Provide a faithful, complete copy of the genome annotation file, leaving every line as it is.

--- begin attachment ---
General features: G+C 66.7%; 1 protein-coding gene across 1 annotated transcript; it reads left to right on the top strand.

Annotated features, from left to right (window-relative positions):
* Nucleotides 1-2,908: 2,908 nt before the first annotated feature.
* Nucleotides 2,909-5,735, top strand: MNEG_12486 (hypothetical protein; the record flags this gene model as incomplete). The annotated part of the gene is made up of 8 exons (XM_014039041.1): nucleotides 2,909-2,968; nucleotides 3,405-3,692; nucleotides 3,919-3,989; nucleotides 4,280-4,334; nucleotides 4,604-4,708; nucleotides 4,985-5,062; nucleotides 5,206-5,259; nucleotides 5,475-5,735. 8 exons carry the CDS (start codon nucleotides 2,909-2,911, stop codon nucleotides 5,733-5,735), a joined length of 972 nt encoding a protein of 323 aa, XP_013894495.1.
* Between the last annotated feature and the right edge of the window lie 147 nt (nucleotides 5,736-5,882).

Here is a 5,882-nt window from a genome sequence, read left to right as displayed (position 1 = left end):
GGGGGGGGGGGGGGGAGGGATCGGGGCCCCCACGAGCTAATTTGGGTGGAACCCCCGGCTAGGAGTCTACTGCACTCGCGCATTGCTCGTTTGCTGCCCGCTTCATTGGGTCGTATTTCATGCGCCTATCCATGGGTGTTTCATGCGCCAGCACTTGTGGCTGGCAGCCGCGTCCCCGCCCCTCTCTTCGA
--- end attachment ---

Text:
General features: G+C 66.7%; 1 protein-coding gene across 1 annotated transcript; it reads left to right on the top strand.

Annotated features, from left to right (window-relative positions):
* Nucleotides 1-2,908: 2,908 nt before the first annotated feature.
* Nucleotides 2,909-5,735, top strand: MNEG_12486 (hypothetical protein; the record flags this gene model as incomplete). The annotated part of the gene is made up of 8 exons (XM_014039041.1): nucleotides 2,909-2,968; nucleotides 3,405-3,692; nucleotides 3,919-3,989; nucleotides 4,280-4,334; nucleotides 4,604-4,708; nucleotides 4,985-5,062; nucleotides 5,206-5,259; nucleotides 5,475-5,735. 8 exons carry the CDS (start codon nucleotides 2,909-2,911, stop codon nucleotides 5,733-5,735), a joined length of 972 nt encoding a protein of 323 aa, XP_013894495.1.
* Between the last annotated feature and the right edge of the window lie 147 nt (nucleotides 5,736-5,882).

Here is a 5,882-nt window from a genome sequence, read left to right as displayed (position 1 = left end):
GGGGGGGGGGGGGGGAGGGATCGGGGCCCCCACGAGCTAATTTGGGTGGAACCCCCGGCTAGGAGTCTACTGCACTCGCGCATTGCTCGTTTGCTGCCCGCTTCATTGGGTCGTATTTCATGCGCCTATCCATGGGTGTTTCATGCGCCAGCACTTGTGGCTGGCAGCCGCGTCCCCGCCCCTCTCTTCGA